Telephonophobia

by Andy Demczuk

Phone calls used to scare me more than falling off a bike or being alone. My biggest fear was hearing a ring and knowing another human was somewhere waiting to speak with me. Whenever a caller gave up, “brilliant!” I’d think and smirk. Proud of my negligent phone etiquette, I knew my boycott was debilitating communications everywhere and that dark place containing a mouth and teeth and phone wire would disappear.

As a kid alone in the house, phones were portals to grown-ups. Businessmen trying to find out if my parents were home infiltrated our walls, like airborne parachutists behind enemy lines. I always told them, “we aren’t interested.”

A bit older, I’d have to call my friends to ask if they wanted to play. Their parents usually picked up and I’d want to barf into their earpiece. Not that I really cared what they thought of me, but rather that their parental psychology projected through the phone too well, reminding me of the whole authority figure concept. A thing no kid wants to think about on their time off.

“Sure, Kyle’s home, want me to put him on?” is all they’d say, except for when they were mad. In such a case I wouldn’t get transferred to Kyle, I’d get the “Kyle is in a lot of trouble, he can’t play for at least a week, please don’t call until he’s done being grounded,” and all of a sudden I’d feel too involved with the family politics and I’d wonder what he could have possibly done since yesterday. These sharp replies made me never want to call again, though I continued painful dials out of necessity.

In my pre-adolescent years, I once called a girl’s house and her brother answered. He sounded so big and grown up. His tone of voice was weary and displeased of my call. “Abort, abort!” I thought, it was going horribly.

My nervous and stumbly phrases then botched in response to his electric, deep, inquisitive words: “Who’s this?”

I came to find that the adult world of Telephone is plagued with scammers, salesmen, receptionists, perverts, pranksters and customer service agents. If I knew as a kid I would become one of those “customer service agents” I would have stopped believing that my stuffed purple platypus Beanie Baby was an all powerful wizard, though I could never deny that he was an accomplished author, painter, and entomologist. He was also well respected among the insects. Together, we collaborated on many bug books and planned to go into publishing. But at twenty-eight I found myself in a call center and Platty was long lost. Someone sold him on eBay for twenty-thousand dollars. And I, double that in debt.

They hand me a headset and I am now that mysterious voice talking to strangers. Fashionistas entrust me with their very important financial information, and I hold potential power to offer free shipping. I click my status to “available” and I’m standing in a vast purgatory waiting for people to enter.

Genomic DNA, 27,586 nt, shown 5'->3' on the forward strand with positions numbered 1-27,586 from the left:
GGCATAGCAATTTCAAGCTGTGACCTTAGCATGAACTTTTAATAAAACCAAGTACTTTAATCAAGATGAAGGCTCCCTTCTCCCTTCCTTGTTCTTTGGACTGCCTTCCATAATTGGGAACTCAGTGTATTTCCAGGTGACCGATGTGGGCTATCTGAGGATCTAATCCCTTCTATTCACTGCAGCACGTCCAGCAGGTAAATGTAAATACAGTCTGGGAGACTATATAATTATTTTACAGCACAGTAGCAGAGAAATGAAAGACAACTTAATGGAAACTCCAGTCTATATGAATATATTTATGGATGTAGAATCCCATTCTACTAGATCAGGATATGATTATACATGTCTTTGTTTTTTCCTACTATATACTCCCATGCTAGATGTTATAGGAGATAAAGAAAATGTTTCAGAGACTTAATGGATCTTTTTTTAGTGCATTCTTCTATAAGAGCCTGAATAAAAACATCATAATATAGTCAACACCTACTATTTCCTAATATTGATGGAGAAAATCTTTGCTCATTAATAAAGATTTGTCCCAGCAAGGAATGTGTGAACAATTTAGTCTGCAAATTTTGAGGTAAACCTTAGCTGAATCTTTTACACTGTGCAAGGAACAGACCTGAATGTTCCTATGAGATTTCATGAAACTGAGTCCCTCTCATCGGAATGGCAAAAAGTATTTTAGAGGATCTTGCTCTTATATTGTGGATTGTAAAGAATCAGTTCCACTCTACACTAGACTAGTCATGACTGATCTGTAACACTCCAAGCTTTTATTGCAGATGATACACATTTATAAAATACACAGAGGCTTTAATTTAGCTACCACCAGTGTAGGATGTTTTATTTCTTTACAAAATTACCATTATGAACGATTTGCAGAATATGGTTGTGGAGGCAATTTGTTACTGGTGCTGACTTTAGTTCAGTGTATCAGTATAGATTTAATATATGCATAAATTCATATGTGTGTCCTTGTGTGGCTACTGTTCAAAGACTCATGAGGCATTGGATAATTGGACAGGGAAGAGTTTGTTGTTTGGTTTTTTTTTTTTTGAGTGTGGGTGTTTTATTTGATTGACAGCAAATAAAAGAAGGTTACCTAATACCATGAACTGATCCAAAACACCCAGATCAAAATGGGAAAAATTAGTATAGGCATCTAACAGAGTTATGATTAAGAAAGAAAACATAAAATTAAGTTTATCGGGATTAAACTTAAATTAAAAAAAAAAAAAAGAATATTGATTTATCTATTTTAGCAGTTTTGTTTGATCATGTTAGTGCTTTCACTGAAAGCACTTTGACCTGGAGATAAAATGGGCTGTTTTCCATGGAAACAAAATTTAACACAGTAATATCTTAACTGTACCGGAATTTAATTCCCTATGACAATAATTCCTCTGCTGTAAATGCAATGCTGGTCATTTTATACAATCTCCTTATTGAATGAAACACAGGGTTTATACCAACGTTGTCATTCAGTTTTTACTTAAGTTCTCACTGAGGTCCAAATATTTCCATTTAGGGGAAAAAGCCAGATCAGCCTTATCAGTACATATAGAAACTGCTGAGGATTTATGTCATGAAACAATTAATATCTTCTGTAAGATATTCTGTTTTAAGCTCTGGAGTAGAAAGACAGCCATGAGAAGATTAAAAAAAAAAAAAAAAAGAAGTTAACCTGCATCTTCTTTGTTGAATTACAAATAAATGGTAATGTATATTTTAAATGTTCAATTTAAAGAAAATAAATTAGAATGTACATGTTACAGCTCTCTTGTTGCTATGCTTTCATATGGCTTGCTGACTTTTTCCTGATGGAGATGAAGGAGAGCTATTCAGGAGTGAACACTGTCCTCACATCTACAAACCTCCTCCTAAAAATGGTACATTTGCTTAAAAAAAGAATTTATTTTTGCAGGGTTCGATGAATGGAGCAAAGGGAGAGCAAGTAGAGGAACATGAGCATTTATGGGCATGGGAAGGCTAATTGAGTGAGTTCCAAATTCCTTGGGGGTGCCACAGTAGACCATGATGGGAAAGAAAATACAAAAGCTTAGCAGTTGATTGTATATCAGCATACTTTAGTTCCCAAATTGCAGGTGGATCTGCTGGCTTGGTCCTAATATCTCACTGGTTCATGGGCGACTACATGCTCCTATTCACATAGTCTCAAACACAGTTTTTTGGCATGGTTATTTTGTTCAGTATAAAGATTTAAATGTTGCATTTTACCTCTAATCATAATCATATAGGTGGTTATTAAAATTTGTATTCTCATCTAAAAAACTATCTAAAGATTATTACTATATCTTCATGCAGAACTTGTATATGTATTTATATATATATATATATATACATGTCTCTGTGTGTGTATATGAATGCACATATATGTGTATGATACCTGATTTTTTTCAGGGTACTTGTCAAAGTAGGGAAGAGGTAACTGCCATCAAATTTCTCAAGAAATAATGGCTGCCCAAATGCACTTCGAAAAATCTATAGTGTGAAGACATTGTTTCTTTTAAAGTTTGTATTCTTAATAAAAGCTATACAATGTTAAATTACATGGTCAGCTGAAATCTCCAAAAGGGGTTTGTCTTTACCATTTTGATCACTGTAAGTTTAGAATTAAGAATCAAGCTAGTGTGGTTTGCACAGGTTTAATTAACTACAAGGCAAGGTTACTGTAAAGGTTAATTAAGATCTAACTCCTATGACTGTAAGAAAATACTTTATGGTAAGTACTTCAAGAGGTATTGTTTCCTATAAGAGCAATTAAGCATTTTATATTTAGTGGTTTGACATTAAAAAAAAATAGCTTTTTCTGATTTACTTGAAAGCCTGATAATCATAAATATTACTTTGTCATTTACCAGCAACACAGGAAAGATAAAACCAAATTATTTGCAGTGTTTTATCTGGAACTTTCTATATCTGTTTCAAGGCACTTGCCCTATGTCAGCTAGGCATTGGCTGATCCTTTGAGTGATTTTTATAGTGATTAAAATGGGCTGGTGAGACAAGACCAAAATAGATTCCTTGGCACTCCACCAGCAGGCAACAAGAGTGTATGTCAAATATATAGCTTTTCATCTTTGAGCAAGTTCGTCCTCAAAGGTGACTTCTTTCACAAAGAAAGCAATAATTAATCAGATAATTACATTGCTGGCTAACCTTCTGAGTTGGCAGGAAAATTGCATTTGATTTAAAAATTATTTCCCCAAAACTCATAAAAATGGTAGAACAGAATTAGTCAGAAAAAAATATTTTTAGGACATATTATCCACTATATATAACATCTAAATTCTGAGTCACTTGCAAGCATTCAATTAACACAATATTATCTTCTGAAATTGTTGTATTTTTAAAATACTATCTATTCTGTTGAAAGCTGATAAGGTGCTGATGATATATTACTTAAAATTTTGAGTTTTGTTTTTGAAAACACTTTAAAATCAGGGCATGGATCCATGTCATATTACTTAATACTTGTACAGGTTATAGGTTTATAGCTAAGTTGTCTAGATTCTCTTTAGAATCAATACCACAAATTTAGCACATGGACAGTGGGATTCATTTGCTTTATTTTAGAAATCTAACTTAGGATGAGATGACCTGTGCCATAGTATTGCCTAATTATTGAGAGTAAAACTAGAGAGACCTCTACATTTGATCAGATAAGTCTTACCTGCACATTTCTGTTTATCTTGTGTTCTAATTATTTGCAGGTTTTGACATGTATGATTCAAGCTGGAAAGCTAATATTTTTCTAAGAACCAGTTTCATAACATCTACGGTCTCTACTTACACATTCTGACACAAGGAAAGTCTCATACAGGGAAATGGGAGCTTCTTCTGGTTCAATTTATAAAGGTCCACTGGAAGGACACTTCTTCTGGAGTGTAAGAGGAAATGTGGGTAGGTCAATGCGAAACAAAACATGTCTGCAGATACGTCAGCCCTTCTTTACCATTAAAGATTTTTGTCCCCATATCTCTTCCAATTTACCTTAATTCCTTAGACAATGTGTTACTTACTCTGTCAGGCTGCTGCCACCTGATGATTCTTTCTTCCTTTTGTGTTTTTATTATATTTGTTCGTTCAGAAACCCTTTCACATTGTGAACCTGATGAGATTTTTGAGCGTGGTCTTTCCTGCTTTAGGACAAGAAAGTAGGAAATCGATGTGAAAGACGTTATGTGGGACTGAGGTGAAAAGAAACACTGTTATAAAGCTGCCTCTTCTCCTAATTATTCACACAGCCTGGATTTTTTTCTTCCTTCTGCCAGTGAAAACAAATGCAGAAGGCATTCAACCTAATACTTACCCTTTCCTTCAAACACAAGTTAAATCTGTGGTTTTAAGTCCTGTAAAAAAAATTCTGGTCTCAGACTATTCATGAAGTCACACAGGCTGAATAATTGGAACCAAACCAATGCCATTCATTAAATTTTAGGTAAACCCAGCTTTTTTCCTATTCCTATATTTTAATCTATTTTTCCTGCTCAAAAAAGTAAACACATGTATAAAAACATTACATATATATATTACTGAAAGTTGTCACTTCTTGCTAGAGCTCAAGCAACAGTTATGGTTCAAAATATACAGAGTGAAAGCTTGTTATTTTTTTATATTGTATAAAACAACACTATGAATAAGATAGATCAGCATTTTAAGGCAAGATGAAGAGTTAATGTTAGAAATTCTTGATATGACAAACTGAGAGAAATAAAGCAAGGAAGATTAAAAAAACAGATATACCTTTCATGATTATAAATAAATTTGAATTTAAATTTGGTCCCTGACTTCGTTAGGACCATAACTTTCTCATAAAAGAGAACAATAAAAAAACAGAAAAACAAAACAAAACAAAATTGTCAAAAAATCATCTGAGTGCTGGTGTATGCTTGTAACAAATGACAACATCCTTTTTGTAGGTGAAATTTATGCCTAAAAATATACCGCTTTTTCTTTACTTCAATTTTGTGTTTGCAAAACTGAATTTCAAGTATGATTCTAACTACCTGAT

They come lined up one by one, arguments prepared, a dark veil working in their favor, identities drape the space between our voices allowing for brutal interactions. I don’t know the answers to their questions and words from ugly places inside them come out.

“I feel like I’m talking to myself, what is the point of you existing?” one says.

“You know literally nothing,” another says.

“Do they hire just any random person off the street?” another says.

“How can you be so poorly trained? You’re inept at possibly helping me in the slightest and you’re raising my blood pressure,” another says.

“How do you accomplish even a simple task throughout your day?” another says. 

“I want to speak with your manager, I’m going to get you fired, so they can hire someone who can actually be of use,” another says. 

“What’s your name?” they all demand to know.

I tell them “Robert,” the more professional version of Bob, though nobody calls me Robert. I put them on brief holds and look around the office for help, but everyone’s busy. I call a supervisor and they tell me the call isn’t important enough for them to take. All the customers want is to see if a shirt is in stock.

A part down inside my gut revels when I finally hit the “transfer now” button and the call drops. I take half a breath and another comes, “Incoming Call, U.S.” bellows a screeching robotic female voice in menopause, with no warning as to who’s next.

I say my spiel, and a loud lady replies, “HELLO? Hello? Yes. I have a problem. Shut up! I’m on the phone! Don’t throw that. Yes, hi, there is this problem. Shut up! Sit quiet! Don’t throw your dinosaur in the salad bowl! Get down from there and shut up!”

I found myself five years old playing with my favorite Jurassic Park Tyrannosaurus Rex with the removable chest piece that shows his flesh and ribcage. My mom’s yelling at me saying to shut up, she’s on the phone. My dad’s on a business trip and they had just fought before he left. My mom had to call a lot of adults about a lot of adult things that I didn’t understand. And I kept playing with my dinosaur until I got bored of his nihilism and then started drawing on the kitchen table. It was a grainy
wood, and I got yelled at again and I couldn’t stop noticing my ear ringing.

The headset bothered me and the crescendoing voice of my mom made me pull it off my ears. I couldn’t help her get overnight shipping because two weeks hadn’t passed since the date of shipment. She needed shirts and she needed them bad. There was a wedding on Sunday, but there was no way they’d arrive on time. I said, “sorry mom, I tried everything I could.”

“Don’t you tell me it’s your policy! I demand these shirts now!” she persisted.

“I wish I could get them there on time, but It’s out of my control,” I said almost sobbing.

“You are pathetic and no help at all, let me speak with someone who knows what they’re talking about,” she said as I played with Platypus on the floor.

Category: Featured, Short Story, SNHU Creative Writing, SNHU Student